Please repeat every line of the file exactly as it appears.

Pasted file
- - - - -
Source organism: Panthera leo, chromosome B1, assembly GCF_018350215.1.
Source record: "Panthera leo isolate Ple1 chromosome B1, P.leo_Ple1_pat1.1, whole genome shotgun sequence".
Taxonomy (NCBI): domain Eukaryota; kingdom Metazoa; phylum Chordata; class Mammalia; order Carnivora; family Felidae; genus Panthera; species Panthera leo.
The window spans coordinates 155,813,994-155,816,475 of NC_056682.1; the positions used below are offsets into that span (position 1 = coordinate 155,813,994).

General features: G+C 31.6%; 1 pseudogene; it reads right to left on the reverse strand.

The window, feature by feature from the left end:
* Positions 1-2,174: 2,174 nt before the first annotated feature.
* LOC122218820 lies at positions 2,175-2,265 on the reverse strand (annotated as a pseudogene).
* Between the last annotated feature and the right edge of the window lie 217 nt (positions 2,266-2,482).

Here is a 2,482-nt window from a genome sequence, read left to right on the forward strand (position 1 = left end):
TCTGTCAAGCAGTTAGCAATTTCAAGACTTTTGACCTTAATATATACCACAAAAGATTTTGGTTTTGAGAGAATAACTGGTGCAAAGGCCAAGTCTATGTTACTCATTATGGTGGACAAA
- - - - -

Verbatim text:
Source organism: Panthera leo, chromosome B1, assembly GCF_018350215.1.
Source record: "Panthera leo isolate Ple1 chromosome B1, P.leo_Ple1_pat1.1, whole genome shotgun sequence".
Taxonomy (NCBI): domain Eukaryota; kingdom Metazoa; phylum Chordata; class Mammalia; order Carnivora; family Felidae; genus Panthera; species Panthera leo.
The window spans coordinates 155,813,994-155,816,475 of NC_056682.1; the positions used below are offsets into that span (position 1 = coordinate 155,813,994).

General features: G+C 31.6%; 1 pseudogene; it reads right to left on the reverse strand.

The window, feature by feature from the left end:
* Positions 1-2,174: 2,174 nt before the first annotated feature.
* LOC122218820 lies at positions 2,175-2,265 on the reverse strand (annotated as a pseudogene).
* Between the last annotated feature and the right edge of the window lie 217 nt (positions 2,266-2,482).

Here is a 2,482-nt window from a genome sequence, read left to right on the forward strand (position 1 = left end):
TCTGTCAAGCAGTTAGCAATTTCAAGACTTTTGACCTTAATATATACCACAAAAGATTTTGGTTTTGAGAGAATAACTGGTGCAAAGGCCAAGTCTATGTTACTCATTATGGTGGACAAA